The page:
In Matthew’s Great Commission Jesus tells his followers to make disciples by teaching them to obey what Jesus taught.
Galileo said, “The Bible tells us how to go to heaven, not how the heavens go.” It was part of his defense against a religious establishment bent on power. For generations Christianity insisted the earth sat at the center of the solar system. That celestial geography demonstrates the primacy of humanity in all creation.
Today we realize that the church in Galileo’s day was wrong. What we often don’t realize is that Galileo, at least in that quote, was wrong as well. Contrary to popular opinion, the Bible does not teach us how to go to heaven. Similarly, Jesus didn’t teach how to go to heaven when you die. Rather, both the Bible and Jesus teach what it looks like when heaven comes to earth.
An Introduction to the Kingdom
I first confronted this often shocking reality at the Spirit West Coast Christian Music Festival twenty years ago. I don’t remember much about the speaker I was listening to. She was a woman of African descent in one of the venue’s small teaching tents. A friend guesses it was Priscilla Shirer. She opened her talk by declaring that Jesus didn’t come to just announce forgiveness. Instead, he came proclaiming the Kingdom of God. Trying to wrap my mind around that simple statement prompted me to miss the rest of what she said. After all, it failed fit with my theology at the time.
Needing an answer right then and there I started thumbing through my pocket Bible. I flipped through all four Gospel accounts. It quickly became clear Jesus taught almost exclusively on the Kingdom of God. In Matthew calls it the Kingdom of Heaven. In fact, Jesus’ ministry launches with a message identical to John the Baptist. “Repent, for the Kingdom of Heaven has come near” (Matthew 4:17, NRSV). By the time I decided she was right and I should listen, her talk was done.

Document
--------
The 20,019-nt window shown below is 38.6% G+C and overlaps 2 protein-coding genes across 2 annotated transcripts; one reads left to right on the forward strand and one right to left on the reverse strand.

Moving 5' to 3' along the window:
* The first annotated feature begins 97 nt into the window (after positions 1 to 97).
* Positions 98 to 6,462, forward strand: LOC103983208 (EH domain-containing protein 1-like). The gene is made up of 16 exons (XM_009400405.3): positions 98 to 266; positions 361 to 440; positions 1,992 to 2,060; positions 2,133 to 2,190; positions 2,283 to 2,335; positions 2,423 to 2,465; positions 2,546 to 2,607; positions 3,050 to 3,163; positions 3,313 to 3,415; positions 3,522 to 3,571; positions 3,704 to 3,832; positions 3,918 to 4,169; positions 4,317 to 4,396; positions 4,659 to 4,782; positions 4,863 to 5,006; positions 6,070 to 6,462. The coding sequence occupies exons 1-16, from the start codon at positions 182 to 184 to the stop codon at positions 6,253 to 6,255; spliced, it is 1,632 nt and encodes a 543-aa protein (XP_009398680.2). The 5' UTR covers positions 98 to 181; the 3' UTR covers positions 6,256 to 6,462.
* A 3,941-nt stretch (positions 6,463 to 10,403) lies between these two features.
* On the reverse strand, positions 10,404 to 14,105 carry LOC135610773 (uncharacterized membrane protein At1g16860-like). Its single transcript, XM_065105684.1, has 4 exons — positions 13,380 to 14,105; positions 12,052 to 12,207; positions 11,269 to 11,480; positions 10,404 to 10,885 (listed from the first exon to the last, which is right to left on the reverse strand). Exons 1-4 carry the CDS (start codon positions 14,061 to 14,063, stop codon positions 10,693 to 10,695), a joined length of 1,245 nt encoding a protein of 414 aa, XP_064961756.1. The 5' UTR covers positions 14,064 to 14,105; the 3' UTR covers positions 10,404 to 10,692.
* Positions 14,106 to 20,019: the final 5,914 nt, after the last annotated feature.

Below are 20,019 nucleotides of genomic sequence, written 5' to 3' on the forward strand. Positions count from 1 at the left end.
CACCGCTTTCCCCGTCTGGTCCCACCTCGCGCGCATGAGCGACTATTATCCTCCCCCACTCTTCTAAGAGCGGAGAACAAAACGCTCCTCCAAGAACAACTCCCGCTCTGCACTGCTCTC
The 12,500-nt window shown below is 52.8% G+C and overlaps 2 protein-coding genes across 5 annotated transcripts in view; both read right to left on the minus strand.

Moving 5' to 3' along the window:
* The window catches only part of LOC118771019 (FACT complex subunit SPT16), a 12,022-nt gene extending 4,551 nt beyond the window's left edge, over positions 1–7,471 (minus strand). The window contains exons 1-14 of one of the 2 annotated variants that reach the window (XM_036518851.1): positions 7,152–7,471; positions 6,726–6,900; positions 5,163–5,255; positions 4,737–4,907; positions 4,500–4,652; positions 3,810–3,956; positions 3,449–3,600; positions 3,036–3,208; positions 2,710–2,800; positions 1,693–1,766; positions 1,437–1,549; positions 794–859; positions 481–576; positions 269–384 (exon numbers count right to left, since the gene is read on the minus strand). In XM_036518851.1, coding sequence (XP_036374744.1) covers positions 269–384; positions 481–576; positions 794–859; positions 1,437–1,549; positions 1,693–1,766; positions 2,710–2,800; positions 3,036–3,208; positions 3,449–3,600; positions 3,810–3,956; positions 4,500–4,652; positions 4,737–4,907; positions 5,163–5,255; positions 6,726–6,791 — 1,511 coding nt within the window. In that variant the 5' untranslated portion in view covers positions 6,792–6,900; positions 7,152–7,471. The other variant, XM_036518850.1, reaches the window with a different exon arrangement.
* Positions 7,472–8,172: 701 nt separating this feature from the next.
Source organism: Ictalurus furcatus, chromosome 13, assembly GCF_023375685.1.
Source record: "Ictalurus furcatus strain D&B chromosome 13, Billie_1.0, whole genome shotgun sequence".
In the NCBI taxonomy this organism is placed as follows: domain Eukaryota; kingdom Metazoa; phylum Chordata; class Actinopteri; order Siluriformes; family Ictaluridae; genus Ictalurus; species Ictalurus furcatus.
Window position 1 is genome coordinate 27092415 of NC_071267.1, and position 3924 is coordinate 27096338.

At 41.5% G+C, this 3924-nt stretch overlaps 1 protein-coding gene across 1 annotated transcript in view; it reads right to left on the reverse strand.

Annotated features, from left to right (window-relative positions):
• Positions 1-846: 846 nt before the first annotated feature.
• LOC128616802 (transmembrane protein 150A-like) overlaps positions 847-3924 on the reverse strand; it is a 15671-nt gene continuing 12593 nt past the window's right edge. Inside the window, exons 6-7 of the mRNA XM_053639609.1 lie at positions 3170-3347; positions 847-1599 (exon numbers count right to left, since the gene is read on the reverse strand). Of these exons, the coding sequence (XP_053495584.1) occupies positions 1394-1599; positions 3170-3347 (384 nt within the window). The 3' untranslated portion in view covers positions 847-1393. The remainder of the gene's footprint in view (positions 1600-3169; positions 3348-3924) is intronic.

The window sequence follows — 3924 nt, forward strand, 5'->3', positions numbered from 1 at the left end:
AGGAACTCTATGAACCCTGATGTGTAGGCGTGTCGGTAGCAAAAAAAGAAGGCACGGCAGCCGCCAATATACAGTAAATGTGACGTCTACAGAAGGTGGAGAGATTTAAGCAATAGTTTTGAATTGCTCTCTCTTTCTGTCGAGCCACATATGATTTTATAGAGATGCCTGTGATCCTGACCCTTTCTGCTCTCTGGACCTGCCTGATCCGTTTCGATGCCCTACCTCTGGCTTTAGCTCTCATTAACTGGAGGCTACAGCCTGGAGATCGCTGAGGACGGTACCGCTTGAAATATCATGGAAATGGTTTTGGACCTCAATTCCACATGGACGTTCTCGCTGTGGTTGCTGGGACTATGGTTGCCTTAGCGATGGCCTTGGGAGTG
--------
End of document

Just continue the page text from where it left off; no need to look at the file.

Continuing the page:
I have no clue why I remember that moment so vividly. This is even more true because it had no immediate impact on how I understood my faith. I assumed the Kingdom was a different way to describe an afterlife in heaven and went on my way. At the same time, something deep down knew there was more to it than that. For years, every time I read a Kingdom parable, I found myself back in that muggy tent.
The Kingdom of Heaven
Then I went to Seminary and learned that the Greek word we translate kingdom is not about a geographic place. Nor is it about a heavenly afterlife. Rather, it is better understood as the rule or reign of God. You could say that the kingdom of God is wherever the will of God happens.
While this definitely moved things forward for me, I wasn’t ready to take it far enough. I did dropped the here versus there understanding of the Kingdom. At the same time, I summed up the will of God as the desire to forgive sins. So I just assumed that wherever forgiveness happens, then the will of God happens.
This held true until the late summer of 2015. When I finally realize I was a spiritual wreck, I began to doubt everything I believed. This started me down a path that led me to an new understanding of the Kingdom of God. It is an understanding of Jesus’ teaching, that unveils an abundant life as I understand it today.
When Jesus teaches about the kingdom, he is, quite literally, inviting us to a reconstructed understanding of abundance. He is inviting us to live by soul in a spirit of love.
This post is part of an ongoing series. Link here for a list of every episode in this series.
Leave a Reply